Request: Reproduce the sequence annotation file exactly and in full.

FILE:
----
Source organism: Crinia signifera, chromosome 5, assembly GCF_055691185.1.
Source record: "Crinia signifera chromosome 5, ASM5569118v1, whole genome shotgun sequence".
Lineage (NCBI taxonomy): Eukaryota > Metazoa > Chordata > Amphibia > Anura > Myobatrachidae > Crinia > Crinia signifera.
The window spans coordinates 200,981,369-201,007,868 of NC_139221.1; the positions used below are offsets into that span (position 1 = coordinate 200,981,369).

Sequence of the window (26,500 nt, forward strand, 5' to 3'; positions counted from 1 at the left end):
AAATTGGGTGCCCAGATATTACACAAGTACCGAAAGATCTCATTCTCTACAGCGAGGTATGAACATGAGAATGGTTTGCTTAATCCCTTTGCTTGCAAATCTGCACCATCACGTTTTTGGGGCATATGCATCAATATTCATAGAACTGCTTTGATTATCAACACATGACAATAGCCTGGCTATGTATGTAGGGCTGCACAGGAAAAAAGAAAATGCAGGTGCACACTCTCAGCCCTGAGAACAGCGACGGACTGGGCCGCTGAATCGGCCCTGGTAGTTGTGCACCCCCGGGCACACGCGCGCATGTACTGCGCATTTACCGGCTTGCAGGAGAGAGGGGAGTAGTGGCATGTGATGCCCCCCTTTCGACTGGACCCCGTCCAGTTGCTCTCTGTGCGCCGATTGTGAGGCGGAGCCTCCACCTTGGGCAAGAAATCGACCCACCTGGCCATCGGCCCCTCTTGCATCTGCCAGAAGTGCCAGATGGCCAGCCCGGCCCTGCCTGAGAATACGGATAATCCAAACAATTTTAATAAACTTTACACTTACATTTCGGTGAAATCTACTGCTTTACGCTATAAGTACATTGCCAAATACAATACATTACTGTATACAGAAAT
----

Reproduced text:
Source organism: Crinia signifera, chromosome 5, assembly GCF_055691185.1.
Source record: "Crinia signifera chromosome 5, ASM5569118v1, whole genome shotgun sequence".
Lineage (NCBI taxonomy): Eukaryota > Metazoa > Chordata > Amphibia > Anura > Myobatrachidae > Crinia > Crinia signifera.
The window spans coordinates 200,981,369-201,007,868 of NC_139221.1; the positions used below are offsets into that span (position 1 = coordinate 200,981,369).

Sequence of the window (26,500 nt, forward strand, 5' to 3'; positions counted from 1 at the left end):
AAATTGGGTGCCCAGATATTACACAAGTACCGAAAGATCTCATTCTCTACAGCGAGGTATGAACATGAGAATGGTTTGCTTAATCCCTTTGCTTGCAAATCTGCACCATCACGTTTTTGGGGCATATGCATCAATATTCATAGAACTGCTTTGATTATCAACACATGACAATAGCCTGGCTATGTATGTAGGGCTGCACAGGAAAAAAGAAAATGCAGGTGCACACTCTCAGCCCTGAGAACAGCGACGGACTGGGCCGCTGAATCGGCCCTGGTAGTTGTGCACCCCCGGGCACACGCGCGCATGTACTGCGCATTTACCGGCTTGCAGGAGAGAGGGGAGTAGTGGCATGTGATGCCCCCCTTTCGACTGGACCCCGTCCAGTTGCTCTCTGTGCGCCGATTGTGAGGCGGAGCCTCCACCTTGGGCAAGAAATCGACCCACCTGGCCATCGGCCCCTCTTGCATCTGCCAGAAGTGCCAGATGGCCAGCCCGGCCCTGCCTGAGAATACGGATAATCCAAACAATTTTAATAAACTTTACACTTACATTTCGGTGAAATCTACTGCTTTACGCTATAAGTACATTGCCAAATACAATACATTACTGTATACAGAAAT